The American Spirit. We hardly ever hear those words spoken any more. What did we mean by it? Author Stephen E. Ambrose gave us a detailed idea in his book about the Corps of Discovery — the Lewis and Clark Expedition — Undaunted Courage. At the dawn of the 19th Century, less than three dozen men made their way to the Pacific Ocean by boat and on foot, not knowing what they would find along the way. Like Columbus, they were going into the great unknown, and were not even sure they would return. But they did indeed return to make their report to President Thomas Jefferson, having lost only one man (to an appendicitis). They may not have found the Northwest Passage, but their courage opened up a continent and set the stage for pioneers and settlers for the better part of the 1800s.
In many ways, the early astronauts of the U.S. Space Program epitomized this rare quality. When John Glenn orbited the earth, or when the Gemini astronauts “walked in space,” the world watched. But it was not a series of complete successes. There were setbacks. And years before the two Shuttle disasters, there was a terrible tragedy that almost stopped the American space program in its tracks. But it did not.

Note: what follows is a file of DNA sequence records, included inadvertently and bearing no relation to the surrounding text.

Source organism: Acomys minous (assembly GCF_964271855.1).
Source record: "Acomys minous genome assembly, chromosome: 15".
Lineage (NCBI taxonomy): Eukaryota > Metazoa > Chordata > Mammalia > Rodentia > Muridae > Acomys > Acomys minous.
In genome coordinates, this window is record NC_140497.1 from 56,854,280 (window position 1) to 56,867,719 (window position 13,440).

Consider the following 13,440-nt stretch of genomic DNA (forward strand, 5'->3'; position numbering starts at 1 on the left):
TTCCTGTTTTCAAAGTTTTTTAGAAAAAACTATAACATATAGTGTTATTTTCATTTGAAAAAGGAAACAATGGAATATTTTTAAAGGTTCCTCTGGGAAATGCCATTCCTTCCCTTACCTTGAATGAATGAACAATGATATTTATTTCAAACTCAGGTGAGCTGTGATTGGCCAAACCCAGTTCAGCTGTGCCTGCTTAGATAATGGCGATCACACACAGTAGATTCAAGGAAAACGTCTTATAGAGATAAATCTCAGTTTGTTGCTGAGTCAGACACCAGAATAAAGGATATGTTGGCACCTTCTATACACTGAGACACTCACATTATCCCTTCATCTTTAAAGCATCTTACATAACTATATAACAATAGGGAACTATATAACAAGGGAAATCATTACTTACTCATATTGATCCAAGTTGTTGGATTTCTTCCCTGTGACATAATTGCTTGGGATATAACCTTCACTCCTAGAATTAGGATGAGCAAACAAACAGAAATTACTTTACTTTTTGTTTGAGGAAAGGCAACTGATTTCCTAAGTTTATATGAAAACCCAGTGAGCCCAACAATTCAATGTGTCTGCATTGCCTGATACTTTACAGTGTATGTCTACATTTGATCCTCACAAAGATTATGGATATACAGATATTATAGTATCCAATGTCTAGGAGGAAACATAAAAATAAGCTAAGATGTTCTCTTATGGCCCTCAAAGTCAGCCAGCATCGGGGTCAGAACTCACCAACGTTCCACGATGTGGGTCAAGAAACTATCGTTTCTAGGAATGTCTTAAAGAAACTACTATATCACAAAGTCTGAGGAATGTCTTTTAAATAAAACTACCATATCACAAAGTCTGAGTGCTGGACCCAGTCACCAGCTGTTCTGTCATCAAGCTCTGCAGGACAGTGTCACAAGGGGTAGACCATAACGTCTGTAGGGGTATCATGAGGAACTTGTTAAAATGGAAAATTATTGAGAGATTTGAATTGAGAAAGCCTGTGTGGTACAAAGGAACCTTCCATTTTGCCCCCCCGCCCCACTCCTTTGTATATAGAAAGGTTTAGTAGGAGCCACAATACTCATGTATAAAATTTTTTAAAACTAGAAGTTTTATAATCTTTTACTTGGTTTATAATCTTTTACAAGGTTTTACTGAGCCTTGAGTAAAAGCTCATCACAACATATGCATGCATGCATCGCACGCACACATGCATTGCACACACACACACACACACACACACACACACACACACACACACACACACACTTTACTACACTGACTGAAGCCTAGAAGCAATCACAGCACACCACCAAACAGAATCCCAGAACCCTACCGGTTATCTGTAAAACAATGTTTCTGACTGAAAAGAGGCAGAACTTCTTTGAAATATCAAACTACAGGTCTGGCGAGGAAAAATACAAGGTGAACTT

Today we remember the first three astronauts who, on January 27, 1967, lost their lives in a launchpad fire as they were preparing for the Apollo 1 mission scheduled for the following month. A flash fire raged through the capsule and all three men died. It was almost the end of the space program. Yet through perseverance and undaunted courage, America continued with the Apollo program. Less than two years later, Apollo 8 circled the moon and returned safely to Earth. And the crowning success: two and one-half years after the Apollo 1 tragedy, Apollo 11’s Neil Armstrong stepped onto the moon.
Fifty-five years ago today. May God bless Gus Grissom, Ed White, and Roger Chaffee for having inspired a generation of American youth, and may they rest in peace.